Termination for Medical Marijuana Use Goes to Court

Clark County District Judge Mark Bailus is allowing a wrongful termination case against Sunrise Hospital to move forward.

On Tuesday, Judge Bailus rejected Sunrise Hospital’s motion to dismiss a former employee’s lawsuit alleging wrongful termination in violation of Nevada’s medical marijuana law. The lawsuit also alleges that Sunrise Hospital was negligent in hiring and training, and discriminated against someone lawfully using marijuana.

Marijuana and NRS 613.333

Scott Nellis was hired by Sunrise Hospital in 2009 to work as a nurse in its behavioral health unit. At some point in 2013, Nellis was attacked by a patient and fractured a vertebrae, which led to his application for a medical marijuana card and his use of medical marijuana. In February 2017, Nellis was again attacked by a patient resulting in injuries and an emergency room visit. While being treated at the emergency room, Nellis was asked to provide a urine sample, which he did. The sample tested positive for marijuana. Sunrise Hospital informed Nellis that it suspected he was working while impaired in violation of company policy and Nellis was terminated.

Nellis contends that he was not under the influence while working and did nothing wrong. A Sunrise Hospital spokesperson stated that the company believes it acted appropriately and is prepared to defend this case.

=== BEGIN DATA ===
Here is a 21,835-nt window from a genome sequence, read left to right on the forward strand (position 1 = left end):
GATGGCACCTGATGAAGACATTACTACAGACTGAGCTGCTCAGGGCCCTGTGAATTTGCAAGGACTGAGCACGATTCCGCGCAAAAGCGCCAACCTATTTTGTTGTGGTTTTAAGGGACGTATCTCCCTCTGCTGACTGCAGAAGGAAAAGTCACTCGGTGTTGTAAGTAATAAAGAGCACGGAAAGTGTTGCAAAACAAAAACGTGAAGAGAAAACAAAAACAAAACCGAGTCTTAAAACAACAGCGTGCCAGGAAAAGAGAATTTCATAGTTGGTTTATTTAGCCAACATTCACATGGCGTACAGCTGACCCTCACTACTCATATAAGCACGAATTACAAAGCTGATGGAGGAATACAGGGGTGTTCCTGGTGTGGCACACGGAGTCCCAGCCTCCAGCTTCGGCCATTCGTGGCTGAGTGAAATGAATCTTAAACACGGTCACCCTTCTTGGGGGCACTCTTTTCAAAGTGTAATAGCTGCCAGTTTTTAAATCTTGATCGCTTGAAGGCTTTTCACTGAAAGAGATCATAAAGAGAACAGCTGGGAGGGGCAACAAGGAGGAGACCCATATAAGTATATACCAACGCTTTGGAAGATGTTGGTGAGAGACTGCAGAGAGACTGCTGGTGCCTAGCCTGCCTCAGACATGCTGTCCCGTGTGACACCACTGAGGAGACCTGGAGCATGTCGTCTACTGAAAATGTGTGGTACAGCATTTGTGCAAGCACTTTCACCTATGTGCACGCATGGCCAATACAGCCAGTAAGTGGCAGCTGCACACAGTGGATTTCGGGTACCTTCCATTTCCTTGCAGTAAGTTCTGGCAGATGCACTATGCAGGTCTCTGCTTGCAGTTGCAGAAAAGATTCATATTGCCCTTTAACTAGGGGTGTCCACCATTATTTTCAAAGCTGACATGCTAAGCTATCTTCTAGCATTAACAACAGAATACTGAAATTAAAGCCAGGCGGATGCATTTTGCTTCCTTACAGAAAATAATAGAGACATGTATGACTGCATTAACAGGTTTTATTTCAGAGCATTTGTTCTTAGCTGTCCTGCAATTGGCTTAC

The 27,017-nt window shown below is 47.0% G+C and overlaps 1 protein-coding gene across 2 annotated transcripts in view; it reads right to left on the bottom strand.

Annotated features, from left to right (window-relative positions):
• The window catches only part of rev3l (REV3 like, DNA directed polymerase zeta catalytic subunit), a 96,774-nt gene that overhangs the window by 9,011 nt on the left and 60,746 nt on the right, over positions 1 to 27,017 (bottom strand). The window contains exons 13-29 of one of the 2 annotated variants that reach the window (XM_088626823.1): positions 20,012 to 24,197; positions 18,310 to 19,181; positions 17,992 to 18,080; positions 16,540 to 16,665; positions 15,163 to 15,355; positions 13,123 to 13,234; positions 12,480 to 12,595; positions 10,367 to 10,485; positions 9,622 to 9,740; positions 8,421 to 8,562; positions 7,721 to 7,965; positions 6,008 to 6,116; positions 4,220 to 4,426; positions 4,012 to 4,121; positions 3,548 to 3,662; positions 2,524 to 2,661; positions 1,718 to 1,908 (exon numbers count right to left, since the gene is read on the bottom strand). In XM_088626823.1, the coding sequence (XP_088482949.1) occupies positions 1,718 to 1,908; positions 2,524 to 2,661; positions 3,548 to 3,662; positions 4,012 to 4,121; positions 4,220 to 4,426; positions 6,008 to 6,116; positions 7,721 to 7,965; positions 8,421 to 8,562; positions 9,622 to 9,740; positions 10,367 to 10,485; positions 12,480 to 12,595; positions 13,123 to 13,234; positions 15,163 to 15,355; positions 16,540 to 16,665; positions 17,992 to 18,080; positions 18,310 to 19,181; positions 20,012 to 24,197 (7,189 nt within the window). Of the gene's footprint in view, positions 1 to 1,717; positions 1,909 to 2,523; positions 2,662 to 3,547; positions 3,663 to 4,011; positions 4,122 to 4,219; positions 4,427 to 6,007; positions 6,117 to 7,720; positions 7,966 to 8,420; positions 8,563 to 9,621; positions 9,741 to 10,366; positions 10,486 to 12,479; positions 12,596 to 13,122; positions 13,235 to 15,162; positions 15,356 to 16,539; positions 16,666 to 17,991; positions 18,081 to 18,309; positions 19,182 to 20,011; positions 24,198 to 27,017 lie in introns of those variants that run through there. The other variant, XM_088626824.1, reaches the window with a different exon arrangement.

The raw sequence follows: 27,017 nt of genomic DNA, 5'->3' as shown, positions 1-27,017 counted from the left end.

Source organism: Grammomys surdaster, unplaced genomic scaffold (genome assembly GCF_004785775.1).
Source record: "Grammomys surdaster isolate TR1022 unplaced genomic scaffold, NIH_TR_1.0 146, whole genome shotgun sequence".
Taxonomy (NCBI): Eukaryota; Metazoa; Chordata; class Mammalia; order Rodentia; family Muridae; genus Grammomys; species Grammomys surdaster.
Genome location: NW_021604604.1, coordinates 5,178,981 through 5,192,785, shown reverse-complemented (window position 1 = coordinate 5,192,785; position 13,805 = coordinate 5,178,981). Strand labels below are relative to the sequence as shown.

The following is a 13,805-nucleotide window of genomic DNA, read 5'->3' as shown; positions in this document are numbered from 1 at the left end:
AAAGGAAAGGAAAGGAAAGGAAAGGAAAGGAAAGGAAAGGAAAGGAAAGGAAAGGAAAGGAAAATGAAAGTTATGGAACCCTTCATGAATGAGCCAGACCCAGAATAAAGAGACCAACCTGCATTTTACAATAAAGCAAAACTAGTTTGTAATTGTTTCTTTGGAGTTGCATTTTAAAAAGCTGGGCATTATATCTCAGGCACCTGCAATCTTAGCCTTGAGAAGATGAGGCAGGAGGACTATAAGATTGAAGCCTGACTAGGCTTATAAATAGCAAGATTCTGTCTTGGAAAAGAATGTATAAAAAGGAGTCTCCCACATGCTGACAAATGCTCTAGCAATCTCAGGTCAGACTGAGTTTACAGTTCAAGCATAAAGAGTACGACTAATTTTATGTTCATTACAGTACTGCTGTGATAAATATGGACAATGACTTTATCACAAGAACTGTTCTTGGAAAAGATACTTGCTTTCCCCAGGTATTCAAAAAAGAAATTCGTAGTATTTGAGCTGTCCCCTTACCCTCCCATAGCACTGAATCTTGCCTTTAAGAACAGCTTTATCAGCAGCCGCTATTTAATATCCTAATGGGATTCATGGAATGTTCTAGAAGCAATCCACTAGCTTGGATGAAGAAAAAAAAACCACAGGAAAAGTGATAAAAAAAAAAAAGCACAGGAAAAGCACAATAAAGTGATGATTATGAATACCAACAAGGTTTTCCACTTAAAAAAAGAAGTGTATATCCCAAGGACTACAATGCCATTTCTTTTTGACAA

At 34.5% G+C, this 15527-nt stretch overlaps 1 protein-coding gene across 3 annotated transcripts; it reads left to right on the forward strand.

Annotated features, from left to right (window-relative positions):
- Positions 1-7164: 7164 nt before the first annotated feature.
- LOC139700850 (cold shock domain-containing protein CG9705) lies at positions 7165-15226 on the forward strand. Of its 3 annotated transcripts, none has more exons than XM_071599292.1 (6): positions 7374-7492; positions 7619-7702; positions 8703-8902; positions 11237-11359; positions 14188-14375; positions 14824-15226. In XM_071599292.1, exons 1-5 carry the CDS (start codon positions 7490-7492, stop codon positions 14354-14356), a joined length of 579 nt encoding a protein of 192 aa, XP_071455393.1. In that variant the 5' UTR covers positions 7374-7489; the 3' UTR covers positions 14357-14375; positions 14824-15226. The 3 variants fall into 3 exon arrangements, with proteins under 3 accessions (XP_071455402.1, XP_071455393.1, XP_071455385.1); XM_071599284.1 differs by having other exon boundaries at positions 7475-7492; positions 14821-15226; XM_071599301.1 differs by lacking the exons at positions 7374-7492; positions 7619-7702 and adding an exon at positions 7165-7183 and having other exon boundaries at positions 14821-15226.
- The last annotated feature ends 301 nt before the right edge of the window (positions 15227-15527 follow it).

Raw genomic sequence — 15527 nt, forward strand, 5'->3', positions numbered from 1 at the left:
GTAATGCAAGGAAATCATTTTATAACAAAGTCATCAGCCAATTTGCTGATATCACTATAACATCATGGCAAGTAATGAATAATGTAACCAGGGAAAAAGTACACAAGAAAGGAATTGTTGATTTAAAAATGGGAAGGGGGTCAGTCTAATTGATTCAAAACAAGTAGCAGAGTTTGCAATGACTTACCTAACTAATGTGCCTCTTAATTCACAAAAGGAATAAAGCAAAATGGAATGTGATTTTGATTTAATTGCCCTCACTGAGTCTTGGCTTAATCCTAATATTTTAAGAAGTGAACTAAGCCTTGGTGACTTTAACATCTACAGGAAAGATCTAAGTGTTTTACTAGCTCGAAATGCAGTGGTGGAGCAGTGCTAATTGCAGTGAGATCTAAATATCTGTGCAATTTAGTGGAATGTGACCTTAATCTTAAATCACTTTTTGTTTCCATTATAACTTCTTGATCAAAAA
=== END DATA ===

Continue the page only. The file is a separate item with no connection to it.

NRS 453A addresses the medical use of marijuana in Nevada. Employers in Nevada should pay close attention to NRS 453A.800, which provides guidance to employers on how to handle medical marijuana in the workplace. Specifically, employers in Nevada must attempt to make reasonable accommodations for the medical needs of an employee who engages in the medical use of marijuana if the employee holds a valid medical marijuana card provided that the reasonable accommodation would not (1) pose a threat of harm or danger to persons or property or impose an undue hardship on the employer, or (2) prohibit the employee from fulfilling any and all of his or her job duties. There is no requirement that employers allow employees with medical marijuana cards to use at work.

Did Sunrise Hospital attempt to make a reasonable accommodation for Nellis’ medical use of marijuana before terminating? It is unclear from the facts currently available. If they did, was their attempt to make a reasonable accommodation and the reason for not making the accommodation documented? Again, the facts are unclear. More facts will hopefully become available as this case moves forward.

Was Nellis impaired while at work as Sunrise Hospital claimed? There’s no way to really know. Remember, unlike with alcohol tests used to detect THC, the active ingredient in marijuana, do not show impairment. They only show that the person has a detectable amount of THC in his or her system. Therefore, someone who used marijuana on Friday night may have a detectable amount of THC in his or her system on Monday morning, but is likely not impaired.

Nevada Association of Employers (NAE) will track this and any other litigation on the medical marijuana issue to provide Nevada employers with the latest developments to ensure Nevada employers are operating in compliance with the law.

Is all the uncertainty surrounding marijuana in Nevada causing you heartburn? There is no need to prolong your suffering. NAE is here to help. Contact us and speak with one of our experienced HR professionals. We are here to assist Nevada employers navigate these difficult issues.